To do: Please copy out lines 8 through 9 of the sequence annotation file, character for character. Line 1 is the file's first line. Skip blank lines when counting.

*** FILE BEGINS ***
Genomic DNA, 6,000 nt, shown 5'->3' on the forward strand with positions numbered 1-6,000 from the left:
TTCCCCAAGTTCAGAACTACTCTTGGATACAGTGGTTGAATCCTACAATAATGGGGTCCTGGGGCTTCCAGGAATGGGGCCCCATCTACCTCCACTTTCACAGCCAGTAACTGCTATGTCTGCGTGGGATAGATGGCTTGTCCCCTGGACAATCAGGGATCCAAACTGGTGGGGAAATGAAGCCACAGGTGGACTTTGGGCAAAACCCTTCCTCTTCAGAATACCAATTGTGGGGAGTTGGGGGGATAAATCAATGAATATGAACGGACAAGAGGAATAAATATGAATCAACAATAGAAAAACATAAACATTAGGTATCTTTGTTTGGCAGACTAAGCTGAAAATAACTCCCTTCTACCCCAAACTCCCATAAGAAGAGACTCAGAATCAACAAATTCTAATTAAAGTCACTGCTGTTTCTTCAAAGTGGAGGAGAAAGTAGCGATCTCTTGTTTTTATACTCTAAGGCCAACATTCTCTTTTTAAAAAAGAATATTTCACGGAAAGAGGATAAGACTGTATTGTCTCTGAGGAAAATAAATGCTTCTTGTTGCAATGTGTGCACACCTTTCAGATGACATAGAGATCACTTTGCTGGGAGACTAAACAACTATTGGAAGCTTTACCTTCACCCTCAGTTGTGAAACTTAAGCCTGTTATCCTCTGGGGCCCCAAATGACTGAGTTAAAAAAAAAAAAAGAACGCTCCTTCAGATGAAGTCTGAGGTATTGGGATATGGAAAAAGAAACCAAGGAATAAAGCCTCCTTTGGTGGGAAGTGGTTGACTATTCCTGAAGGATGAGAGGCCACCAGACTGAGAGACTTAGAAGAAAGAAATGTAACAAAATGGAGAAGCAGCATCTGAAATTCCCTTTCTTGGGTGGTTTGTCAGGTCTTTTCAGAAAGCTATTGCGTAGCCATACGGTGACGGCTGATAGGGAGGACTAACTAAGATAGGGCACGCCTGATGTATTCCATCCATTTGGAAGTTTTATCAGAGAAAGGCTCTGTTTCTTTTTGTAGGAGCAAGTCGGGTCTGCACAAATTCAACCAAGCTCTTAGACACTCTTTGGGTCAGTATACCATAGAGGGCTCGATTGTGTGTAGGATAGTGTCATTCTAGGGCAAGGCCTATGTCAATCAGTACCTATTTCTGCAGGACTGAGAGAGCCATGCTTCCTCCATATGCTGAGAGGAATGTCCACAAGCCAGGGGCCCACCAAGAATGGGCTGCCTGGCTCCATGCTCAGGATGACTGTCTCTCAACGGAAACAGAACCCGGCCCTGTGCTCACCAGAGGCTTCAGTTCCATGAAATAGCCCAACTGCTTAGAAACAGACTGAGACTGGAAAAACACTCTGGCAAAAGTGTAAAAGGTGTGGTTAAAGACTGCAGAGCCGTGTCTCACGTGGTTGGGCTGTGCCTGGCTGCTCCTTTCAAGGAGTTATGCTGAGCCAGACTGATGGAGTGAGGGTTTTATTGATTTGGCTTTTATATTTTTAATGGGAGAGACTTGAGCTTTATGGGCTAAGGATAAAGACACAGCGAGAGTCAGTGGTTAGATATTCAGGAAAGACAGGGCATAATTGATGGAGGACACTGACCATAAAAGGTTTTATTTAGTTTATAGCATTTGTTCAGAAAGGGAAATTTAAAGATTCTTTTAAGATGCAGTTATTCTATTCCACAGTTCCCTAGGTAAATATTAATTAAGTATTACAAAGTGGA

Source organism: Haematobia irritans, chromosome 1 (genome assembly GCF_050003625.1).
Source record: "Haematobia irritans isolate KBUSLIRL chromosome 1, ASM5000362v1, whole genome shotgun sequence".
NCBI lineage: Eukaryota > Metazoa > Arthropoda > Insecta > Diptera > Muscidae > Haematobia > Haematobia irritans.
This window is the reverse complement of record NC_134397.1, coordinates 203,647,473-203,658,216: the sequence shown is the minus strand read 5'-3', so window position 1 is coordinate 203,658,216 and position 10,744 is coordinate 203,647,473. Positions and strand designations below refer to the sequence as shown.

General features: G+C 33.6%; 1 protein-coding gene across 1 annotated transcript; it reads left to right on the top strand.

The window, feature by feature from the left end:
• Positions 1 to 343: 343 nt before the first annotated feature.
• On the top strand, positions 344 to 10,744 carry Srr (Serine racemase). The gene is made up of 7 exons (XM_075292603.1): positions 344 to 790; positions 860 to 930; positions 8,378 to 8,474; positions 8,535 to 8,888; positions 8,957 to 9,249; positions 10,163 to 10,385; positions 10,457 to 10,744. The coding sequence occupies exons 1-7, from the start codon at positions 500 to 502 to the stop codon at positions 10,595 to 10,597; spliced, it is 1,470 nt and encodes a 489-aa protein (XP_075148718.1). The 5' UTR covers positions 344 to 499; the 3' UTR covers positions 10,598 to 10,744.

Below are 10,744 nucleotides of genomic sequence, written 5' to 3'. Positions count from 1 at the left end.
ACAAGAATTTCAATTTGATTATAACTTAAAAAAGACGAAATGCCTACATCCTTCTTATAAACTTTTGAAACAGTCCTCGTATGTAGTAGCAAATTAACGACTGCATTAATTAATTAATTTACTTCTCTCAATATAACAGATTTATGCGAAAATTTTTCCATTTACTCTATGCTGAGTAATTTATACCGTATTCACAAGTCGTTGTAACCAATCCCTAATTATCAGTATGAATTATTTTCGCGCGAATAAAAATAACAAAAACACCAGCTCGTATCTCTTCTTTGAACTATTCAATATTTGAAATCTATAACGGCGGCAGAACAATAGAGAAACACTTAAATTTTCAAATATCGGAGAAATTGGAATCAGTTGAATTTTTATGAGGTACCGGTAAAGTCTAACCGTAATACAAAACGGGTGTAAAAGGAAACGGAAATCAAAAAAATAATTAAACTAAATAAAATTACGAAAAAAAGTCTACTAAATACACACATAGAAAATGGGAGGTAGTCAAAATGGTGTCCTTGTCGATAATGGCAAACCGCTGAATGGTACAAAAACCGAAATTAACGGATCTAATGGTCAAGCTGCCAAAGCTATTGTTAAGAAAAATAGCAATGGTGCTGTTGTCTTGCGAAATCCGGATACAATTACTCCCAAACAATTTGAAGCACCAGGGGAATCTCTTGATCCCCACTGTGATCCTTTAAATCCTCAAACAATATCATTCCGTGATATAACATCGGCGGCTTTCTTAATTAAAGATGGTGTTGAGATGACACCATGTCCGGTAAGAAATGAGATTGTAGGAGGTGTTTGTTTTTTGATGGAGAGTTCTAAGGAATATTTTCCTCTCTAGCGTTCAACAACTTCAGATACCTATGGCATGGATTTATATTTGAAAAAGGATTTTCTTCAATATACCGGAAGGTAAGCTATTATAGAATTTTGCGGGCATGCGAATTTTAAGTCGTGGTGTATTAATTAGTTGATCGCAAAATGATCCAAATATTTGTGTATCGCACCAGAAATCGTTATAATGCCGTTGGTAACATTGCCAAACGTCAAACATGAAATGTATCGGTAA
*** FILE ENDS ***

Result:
The window, feature by feature from the left end:
• Positions 1 to 343: 343 nt before the first annotated feature.